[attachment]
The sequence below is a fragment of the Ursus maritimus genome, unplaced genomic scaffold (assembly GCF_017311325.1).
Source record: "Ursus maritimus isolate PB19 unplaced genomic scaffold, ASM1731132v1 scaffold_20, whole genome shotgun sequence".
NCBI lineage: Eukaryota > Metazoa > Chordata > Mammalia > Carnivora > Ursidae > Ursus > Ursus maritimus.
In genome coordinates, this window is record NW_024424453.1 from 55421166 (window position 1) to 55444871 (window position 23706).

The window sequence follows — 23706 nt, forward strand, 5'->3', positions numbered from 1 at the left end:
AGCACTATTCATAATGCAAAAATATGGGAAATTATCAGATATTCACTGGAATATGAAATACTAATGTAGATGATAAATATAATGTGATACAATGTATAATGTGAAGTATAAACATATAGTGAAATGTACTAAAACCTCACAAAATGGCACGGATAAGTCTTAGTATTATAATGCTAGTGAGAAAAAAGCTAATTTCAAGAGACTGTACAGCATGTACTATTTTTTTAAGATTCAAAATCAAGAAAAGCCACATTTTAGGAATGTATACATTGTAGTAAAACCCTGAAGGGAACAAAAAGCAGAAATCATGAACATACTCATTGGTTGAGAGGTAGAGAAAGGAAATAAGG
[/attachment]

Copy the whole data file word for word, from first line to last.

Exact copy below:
The sequence below is a fragment of the Ursus maritimus genome, unplaced genomic scaffold (assembly GCF_017311325.1).
Source record: "Ursus maritimus isolate PB19 unplaced genomic scaffold, ASM1731132v1 scaffold_20, whole genome shotgun sequence".
NCBI lineage: Eukaryota > Metazoa > Chordata > Mammalia > Carnivora > Ursidae > Ursus > Ursus maritimus.
In genome coordinates, this window is record NW_024424453.1 from 55421166 (window position 1) to 55444871 (window position 23706).

The window sequence follows — 23706 nt, forward strand, 5'->3', positions numbered from 1 at the left end:
AGCACTATTCATAATGCAAAAATATGGGAAATTATCAGATATTCACTGGAATATGAAATACTAATGTAGATGATAAATATAATGTGATACAATGTATAATGTGAAGTATAAACATATAGTGAAATGTACTAAAACCTCACAAAATGGCACGGATAAGTCTTAGTATTATAATGCTAGTGAGAAAAAAGCTAATTTCAAGAGACTGTACAGCATGTACTATTTTTTTAAGATTCAAAATCAAGAAAAGCCACATTTTAGGAATGTATACATTGTAGTAAAACCCTGAAGGGAACAAAAAGCAGAAATCATGAACATACTCATTGGTTGAGAGGTAGAGAAAGGAAATAAGG